Read More


A New Conservation Tool Helps Farmers Look Into the FutureCover_crop_hedgerow_2.jpg

The Land Stewardship Project, based in Minnesota, just completed and launched a brand new conservation tool. This new tool helps farmers calculate the financial costs and benefits of conservation cropping, allowing specific crop and grazing scenarios to be compared over a six-year period.

The tool addresses a fundamental question for farmers when they consider changing up their practices, “What are the financial implications?” It gives farmers a unique look into the future comparing different scenarios.

Check out the tool here.


IMG_4935.jpegSupporting Wild Farm Alliance Has Never Been so Important

Did you know...

We are in the midst of the 6th mass extinction. At the current rate of loss, we should expect for 30-50% of all species to face extinction by 2050. Monarchs, bees, and other pollinators are already showing declines where recovery efforts will need to be focused and big.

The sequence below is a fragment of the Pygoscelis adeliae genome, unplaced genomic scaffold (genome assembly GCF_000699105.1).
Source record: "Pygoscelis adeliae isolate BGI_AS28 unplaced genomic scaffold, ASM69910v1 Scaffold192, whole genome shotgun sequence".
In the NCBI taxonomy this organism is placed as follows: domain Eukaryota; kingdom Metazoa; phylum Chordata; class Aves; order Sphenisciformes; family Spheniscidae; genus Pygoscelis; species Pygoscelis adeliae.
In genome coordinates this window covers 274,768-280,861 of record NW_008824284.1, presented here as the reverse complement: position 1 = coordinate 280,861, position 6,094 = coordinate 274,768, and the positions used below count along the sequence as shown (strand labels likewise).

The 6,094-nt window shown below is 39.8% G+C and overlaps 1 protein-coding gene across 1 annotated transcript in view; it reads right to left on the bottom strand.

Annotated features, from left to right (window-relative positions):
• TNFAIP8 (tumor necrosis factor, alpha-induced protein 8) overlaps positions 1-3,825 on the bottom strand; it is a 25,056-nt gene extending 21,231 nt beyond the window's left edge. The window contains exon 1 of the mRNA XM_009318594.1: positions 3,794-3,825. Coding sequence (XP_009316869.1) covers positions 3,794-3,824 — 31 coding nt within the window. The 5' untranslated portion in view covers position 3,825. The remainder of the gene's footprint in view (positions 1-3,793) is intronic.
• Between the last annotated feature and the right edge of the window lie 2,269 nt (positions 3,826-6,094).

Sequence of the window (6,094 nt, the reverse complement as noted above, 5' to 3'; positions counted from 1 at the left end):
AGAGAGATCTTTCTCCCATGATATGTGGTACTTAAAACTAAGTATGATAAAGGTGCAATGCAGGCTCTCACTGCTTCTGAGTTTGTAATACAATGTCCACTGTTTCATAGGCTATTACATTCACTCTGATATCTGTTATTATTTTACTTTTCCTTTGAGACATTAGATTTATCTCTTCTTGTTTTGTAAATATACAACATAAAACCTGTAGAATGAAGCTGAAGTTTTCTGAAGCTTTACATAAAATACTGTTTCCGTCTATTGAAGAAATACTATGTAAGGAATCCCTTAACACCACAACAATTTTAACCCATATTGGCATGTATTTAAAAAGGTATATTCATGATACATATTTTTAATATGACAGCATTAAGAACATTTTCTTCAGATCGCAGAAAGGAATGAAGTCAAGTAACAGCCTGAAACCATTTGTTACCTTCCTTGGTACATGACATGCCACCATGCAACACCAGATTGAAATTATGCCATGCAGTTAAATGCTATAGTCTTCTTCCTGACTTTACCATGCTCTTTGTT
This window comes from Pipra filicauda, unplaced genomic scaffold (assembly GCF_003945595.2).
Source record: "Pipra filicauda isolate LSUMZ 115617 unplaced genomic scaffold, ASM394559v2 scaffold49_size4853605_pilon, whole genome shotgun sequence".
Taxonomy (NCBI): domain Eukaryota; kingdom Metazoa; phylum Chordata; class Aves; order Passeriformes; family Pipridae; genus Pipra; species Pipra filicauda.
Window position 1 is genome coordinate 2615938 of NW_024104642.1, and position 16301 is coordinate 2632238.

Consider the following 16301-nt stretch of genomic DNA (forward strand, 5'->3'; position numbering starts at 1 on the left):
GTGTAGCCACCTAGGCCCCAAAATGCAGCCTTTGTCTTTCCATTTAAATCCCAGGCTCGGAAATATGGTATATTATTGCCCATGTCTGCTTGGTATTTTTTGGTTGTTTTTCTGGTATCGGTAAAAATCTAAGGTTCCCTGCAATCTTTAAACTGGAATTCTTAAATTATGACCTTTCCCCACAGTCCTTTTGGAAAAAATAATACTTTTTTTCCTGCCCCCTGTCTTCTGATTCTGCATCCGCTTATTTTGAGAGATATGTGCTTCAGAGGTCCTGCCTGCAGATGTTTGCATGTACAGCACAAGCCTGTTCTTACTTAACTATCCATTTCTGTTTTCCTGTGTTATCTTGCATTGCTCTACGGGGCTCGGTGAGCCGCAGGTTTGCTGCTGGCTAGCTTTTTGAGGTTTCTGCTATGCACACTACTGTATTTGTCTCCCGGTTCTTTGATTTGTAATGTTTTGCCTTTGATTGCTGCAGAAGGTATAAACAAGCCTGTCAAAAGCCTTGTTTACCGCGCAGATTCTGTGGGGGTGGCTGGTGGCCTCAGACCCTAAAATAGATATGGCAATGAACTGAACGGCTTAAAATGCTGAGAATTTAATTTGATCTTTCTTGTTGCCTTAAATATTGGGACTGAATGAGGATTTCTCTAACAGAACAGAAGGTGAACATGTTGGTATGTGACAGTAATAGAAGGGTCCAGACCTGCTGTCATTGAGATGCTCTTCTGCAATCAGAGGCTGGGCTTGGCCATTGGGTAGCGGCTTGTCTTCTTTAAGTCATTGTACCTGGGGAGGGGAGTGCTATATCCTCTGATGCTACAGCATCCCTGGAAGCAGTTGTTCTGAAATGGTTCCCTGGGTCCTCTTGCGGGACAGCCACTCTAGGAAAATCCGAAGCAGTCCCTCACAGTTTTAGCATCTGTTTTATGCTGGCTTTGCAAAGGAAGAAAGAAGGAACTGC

How you can help...

Your action is needed in order to address our biodiversity loss issue. Together, we will work to solve this problem in a unique way - turning what can be considered part of the problem into the solution.

Click here to make a donation today to Wild Farm Alliance.

Help us work with U.S farmers to build better soil health, protect clean water, ensure more complete pollination and effective pest control, and enhance habitat for wildlife. Your donation will change agriculture and its impact on biodiversity. 

Thank you for your support! 


Thanks to Wild Farm Alliance Business Sponsors

We are so grateful for our Business Sponsors who are partnering with us to rewild our farms. If you are a business owner or know of a business that is interested in joining our work, please contact us at shellyconnor@wildfarmalliance.org.